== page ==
26.04.2024 Featured ALERT: PECO, a Ponzi Scheme, Rebrands After Carting Away Victims’ Money

Published 26th Apr, 2024

By Olayide Soaga

Nigerians who fell victim to PECO, a Ponzi scheme, have revealed to FIJ the tactics used by its masterminds in compelling people to invest in their products and how it rebranded after it successfully carted their money away.

Before its rebranding, it was just another Ponzi scheme that promised Nigerians returns for investing or buying specific products, such as solar panels and vacuum cleaners, on its platform. The returns varied depending on the product or package purchased.

On its website, PECO claims to be Pentair Ecotech Company, a water treatment company registered in Ireland with headquarters in Minnesota, US.

READ ALSO: NITDA: Scammers Using QR Codes to Lure Victims

FIJ learned that this Ponzi scheme impersonated Pentair, a water treatment company headquartered in the United Kingdom with an office in the United States.

A victim who wishes to be identified as David told FIJ that he was introduced to the scheme by his childhood friend, who assured him it was a well-paying platform with no risks involved.

READ ALSO: How Scammer Made Opay Customer Transfer Additional N890,000 After Stealing His N1m

After registering, he was added to a group chat on WhatsApp, where one of the masterminds, who introduced herself as Emily, addressed him and others.

Emily uses the image of an Asian woman as her profile picture on WhatsApp. When FIJ checked the phone number on Truecaller, the app revealed it was a Hong Kong phone number.

“I joined on April 3 after my childhood friend convinced me. He told me his elder sister joined in February and she had been receiving money from it,” said David.

“There are different packages, like the one of N70,000 up to N2 million. They would show you products. I believed them because I saw the products I was paying for.”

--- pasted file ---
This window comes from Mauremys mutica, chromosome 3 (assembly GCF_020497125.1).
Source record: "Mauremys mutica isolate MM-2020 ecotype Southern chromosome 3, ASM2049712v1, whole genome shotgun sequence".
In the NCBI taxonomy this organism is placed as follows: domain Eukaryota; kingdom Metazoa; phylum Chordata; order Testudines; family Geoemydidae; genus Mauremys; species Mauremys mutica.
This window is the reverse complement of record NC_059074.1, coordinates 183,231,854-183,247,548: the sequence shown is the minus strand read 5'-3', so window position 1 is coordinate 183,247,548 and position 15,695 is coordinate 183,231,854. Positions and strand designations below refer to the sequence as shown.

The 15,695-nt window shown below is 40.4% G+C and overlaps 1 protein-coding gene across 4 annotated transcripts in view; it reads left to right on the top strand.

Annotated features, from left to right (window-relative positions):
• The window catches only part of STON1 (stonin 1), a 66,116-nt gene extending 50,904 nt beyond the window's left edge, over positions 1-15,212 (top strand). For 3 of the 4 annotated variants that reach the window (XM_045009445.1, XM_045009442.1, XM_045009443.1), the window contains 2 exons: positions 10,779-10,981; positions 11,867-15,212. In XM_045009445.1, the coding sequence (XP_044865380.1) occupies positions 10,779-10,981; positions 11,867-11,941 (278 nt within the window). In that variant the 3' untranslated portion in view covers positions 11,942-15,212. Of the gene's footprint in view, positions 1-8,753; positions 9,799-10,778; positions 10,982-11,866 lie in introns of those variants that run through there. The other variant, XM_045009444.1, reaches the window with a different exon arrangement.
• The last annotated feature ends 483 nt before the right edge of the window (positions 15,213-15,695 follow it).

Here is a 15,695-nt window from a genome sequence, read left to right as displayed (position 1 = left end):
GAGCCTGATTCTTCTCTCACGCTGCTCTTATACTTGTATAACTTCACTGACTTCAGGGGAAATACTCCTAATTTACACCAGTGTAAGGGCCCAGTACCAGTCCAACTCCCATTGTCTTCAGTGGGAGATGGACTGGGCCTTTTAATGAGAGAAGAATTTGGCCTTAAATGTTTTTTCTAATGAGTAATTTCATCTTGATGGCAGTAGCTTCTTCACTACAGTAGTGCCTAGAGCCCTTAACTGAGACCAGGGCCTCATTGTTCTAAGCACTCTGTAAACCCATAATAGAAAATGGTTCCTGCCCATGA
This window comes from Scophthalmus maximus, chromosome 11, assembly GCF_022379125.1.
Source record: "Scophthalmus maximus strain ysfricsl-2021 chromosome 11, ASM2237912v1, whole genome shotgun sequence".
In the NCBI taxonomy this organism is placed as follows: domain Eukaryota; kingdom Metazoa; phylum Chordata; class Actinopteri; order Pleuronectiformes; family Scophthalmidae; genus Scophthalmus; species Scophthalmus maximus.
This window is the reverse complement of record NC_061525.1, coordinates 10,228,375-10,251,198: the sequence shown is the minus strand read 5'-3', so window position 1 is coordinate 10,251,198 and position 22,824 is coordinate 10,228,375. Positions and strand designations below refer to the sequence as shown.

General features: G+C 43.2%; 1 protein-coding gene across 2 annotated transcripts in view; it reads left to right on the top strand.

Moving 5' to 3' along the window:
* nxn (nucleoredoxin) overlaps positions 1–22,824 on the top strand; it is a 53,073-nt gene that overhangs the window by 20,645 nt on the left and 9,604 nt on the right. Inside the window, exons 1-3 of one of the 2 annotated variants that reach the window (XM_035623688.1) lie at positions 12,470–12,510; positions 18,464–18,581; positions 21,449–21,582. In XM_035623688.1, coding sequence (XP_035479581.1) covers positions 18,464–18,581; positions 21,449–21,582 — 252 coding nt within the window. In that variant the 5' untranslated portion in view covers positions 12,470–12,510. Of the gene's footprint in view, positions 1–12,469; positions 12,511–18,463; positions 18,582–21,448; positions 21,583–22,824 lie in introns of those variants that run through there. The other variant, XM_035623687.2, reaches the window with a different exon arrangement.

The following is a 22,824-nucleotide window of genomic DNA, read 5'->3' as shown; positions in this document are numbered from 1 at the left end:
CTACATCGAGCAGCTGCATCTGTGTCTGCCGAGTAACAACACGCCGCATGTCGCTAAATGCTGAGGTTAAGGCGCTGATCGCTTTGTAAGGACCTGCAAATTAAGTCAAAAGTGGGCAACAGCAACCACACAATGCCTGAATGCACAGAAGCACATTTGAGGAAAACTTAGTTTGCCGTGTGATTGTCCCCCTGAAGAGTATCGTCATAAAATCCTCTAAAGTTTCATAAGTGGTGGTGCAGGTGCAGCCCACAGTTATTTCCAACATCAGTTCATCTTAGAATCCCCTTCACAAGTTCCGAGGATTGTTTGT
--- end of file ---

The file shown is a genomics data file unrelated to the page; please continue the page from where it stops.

Another victim told FIJ that she joined through a link sent to her by one of the masterminds on WhatsApp.

READ ALSO: More Victims of ‘Hong Kong Investors’ Reveal AIM Investment Scam Tactics

“I was one of the people who was duped. They started by sending a link to us to register with and refer people to get a bonus,” she said.

David also told FIJ that the platform’s masterminds told him the products he was paying for generated an ROI and would pay him N4800 daily for 68 days for investing in the N70,000 package.

“They said they were using the money to produce these products and send it out there. I thought it was a trading platform that would use your money to trade and pay your interest. I assumed this because there are trading platforms like this worldwide,” he said.

Two days after registering, PECO began paying him N4,570 every day between April 5 and April 10, and he was excited to have discovered the platform. Unbeknownst to David, he was neck-deep in a scam, and he referred his fiance, her younger sister, and others.

“I told them it was a business that would pay them daily after investing and that the ROI would be over N300,000,” David told FIJ.

Although the masterminds used a Hong Kong phone number, the victims were asked to pay into Nigerian bank accounts. Some of the bank accounts the scheme received money into were 2072193518, a Kuda Bank account named Ahmad Jamila; 9042094448, a Moniepoint account named Terunde-Terunde; and 0289736993, a Wema account named Kudirat Shewa Aminu, among others.